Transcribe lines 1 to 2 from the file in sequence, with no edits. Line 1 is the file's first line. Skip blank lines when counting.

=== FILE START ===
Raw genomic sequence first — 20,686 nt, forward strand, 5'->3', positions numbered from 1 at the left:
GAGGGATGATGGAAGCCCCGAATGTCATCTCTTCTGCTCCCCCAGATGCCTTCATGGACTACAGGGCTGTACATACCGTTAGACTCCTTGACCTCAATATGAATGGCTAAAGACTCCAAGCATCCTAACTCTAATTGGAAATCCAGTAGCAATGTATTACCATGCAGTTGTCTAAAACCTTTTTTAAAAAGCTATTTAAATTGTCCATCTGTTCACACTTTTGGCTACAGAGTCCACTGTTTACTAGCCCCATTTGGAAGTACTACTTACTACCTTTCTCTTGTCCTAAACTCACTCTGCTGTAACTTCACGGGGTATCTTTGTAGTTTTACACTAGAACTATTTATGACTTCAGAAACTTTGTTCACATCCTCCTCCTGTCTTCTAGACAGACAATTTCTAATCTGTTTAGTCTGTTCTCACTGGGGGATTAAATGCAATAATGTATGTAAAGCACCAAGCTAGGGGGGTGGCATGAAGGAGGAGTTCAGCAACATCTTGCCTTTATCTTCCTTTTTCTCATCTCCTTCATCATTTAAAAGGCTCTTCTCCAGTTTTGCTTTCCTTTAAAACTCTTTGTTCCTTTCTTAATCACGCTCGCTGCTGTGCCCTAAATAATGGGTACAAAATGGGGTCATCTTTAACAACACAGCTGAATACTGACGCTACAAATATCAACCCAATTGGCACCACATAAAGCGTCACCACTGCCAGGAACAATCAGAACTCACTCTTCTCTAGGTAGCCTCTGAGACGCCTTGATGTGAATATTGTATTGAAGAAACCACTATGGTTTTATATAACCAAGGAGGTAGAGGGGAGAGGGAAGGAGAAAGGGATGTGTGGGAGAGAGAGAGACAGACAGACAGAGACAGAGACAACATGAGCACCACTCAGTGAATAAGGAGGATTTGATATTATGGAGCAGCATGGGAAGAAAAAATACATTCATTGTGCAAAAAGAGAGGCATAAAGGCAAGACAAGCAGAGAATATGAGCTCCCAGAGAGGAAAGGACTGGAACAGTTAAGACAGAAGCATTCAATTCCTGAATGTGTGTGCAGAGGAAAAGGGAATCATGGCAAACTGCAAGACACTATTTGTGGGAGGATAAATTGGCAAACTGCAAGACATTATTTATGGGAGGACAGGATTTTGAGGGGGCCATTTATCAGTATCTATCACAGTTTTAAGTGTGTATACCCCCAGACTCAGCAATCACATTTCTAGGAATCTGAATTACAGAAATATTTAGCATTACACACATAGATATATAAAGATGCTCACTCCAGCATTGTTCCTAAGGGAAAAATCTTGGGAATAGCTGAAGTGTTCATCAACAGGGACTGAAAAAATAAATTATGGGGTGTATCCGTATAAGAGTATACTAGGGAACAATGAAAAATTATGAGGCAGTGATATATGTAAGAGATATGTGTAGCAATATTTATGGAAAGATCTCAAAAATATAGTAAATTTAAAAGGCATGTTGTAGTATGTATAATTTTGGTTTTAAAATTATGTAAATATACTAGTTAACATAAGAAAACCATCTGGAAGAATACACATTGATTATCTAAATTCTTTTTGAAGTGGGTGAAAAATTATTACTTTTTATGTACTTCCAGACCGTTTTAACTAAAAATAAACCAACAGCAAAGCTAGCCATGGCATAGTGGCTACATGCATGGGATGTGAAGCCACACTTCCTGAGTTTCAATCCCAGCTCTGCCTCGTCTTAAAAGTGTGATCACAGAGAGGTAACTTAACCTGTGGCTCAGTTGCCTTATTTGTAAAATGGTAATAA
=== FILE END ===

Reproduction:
Raw genomic sequence first — 20,686 nt, forward strand, 5'->3', positions numbered from 1 at the left:
GAGGGATGATGGAAGCCCCGAATGTCATCTCTTCTGCTCCCCCAGATGCCTTCATGGACTACAGGGCTGTACATACCGTTAGACTCCTTGACCTCAATATGAATGGCTAAAGACTCCAAGCATCCTAACTCTAATTGGAAATCCAGTAGCAATGTATTACCATGCAGTTGTCTAAAACCTTTTTTAAAAAGCTATTTAAATTGTCCATCTGTTCACACTTTTGGCTACAGAGTCCACTGTTTACTAGCCCCATTTGGAAGTACTACTTACTACCTTTCTCTTGTCCTAAACTCACTCTGCTGTAACTTCACGGGGTATCTTTGTAGTTTTACACTAGAACTATTTATGACTTCAGAAACTTTGTTCACATCCTCCTCCTGTCTTCTAGACAGACAATTTCTAATCTGTTTAGTCTGTTCTCACTGGGGGATTAAATGCAATAATGTATGTAAAGCACCAAGCTAGGGGGGTGGCATGAAGGAGGAGTTCAGCAACATCTTGCCTTTATCTTCCTTTTTCTCATCTCCTTCATCATTTAAAAGGCTCTTCTCCAGTTTTGCTTTCCTTTAAAACTCTTTGTTCCTTTCTTAATCACGCTCGCTGCTGTGCCCTAAATAATGGGTACAAAATGGGGTCATCTTTAACAACACAGCTGAATACTGACGCTACAAATATCAACCCAATTGGCACCACATAAAGCGTCACCACTGCCAGGAACAATCAGAACTCACTCTTCTCTAGGTAGCCTCTGAGACGCCTTGATGTGAATATTGTATTGAAGAAACCACTATGGTTTTATATAACCAAGGAGGTAGAGGGGAGAGGGAAGGAGAAAGGGATGTGTGGGAGAGAGAGAGACAGACAGACAGAGACAGAGACAACATGAGCACCACTCAGTGAATAAGGAGGATTTGATATTATGGAGCAGCATGGGAAGAAAAAATACATTCATTGTGCAAAAAGAGAGGCATAAAGGCAAGACAAGCAGAGAATATGAGCTCCCAGAGAGGAAAGGACTGGAACAGTTAAGACAGAAGCATTCAATTCCTGAATGTGTGTGCAGAGGAAAAGGGAATCATGGCAAACTGCAAGACACTATTTGTGGGAGGATAAATTGGCAAACTGCAAGACATTATTTATGGGAGGACAGGATTTTGAGGGGGCCATTTATCAGTATCTATCACAGTTTTAAGTGTGTATACCCCCAGACTCAGCAATCACATTTCTAGGAATCTGAATTACAGAAATATTTAGCATTACACACATAGATATATAAAGATGCTCACTCCAGCATTGTTCCTAAGGGAAAAATCTTGGGAATAGCTGAAGTGTTCATCAACAGGGACTGAAAAAATAAATTATGGGGTGTATCCGTATAAGAGTATACTAGGGAACAATGAAAAATTATGAGGCAGTGATATATGTAAGAGATATGTGTAGCAATATTTATGGAAAGATCTCAAAAATATAGTAAATTTAAAAGGCATGTTGTAGTATGTATAATTTTGGTTTTAAAATTATGTAAATATACTAGTTAACATAAGAAAACCATCTGGAAGAATACACATTGATTATCTAAATTCTTTTTGAAGTGGGTGAAAAATTATTACTTTTTATGTACTTCCAGACCGTTTTAACTAAAAATAAACCAACAGCAAAGCTAGCCATGGCATAGTGGCTACATGCATGGGATGTGAAGCCACACTTCCTGAGTTTCAATCCCAGCTCTGCCTCGTCTTAAAAGTGTGATCACAGAGAGGTAACTTAACCTGTGGCTCAGTTGCCTTATTTGTAAAATGGTAATAA